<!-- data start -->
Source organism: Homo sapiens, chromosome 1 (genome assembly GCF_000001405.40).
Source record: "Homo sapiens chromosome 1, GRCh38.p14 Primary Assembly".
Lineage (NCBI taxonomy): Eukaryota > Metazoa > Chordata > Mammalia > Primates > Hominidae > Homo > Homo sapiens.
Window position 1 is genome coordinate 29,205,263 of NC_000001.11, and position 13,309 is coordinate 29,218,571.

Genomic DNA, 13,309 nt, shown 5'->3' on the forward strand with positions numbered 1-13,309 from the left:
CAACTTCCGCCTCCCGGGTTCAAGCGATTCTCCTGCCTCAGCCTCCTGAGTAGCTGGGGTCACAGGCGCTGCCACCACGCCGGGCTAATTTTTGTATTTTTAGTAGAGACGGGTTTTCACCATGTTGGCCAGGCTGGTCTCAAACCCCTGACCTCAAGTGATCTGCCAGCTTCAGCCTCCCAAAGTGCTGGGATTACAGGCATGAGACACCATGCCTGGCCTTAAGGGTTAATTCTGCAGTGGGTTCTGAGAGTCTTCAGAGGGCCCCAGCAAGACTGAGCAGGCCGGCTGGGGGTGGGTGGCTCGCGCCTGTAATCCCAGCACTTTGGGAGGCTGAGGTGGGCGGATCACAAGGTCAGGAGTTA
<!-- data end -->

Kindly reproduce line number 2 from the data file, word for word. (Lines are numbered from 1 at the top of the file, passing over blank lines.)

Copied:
Source record: "Homo sapiens chromosome 1, GRCh38.p14 Primary Assembly".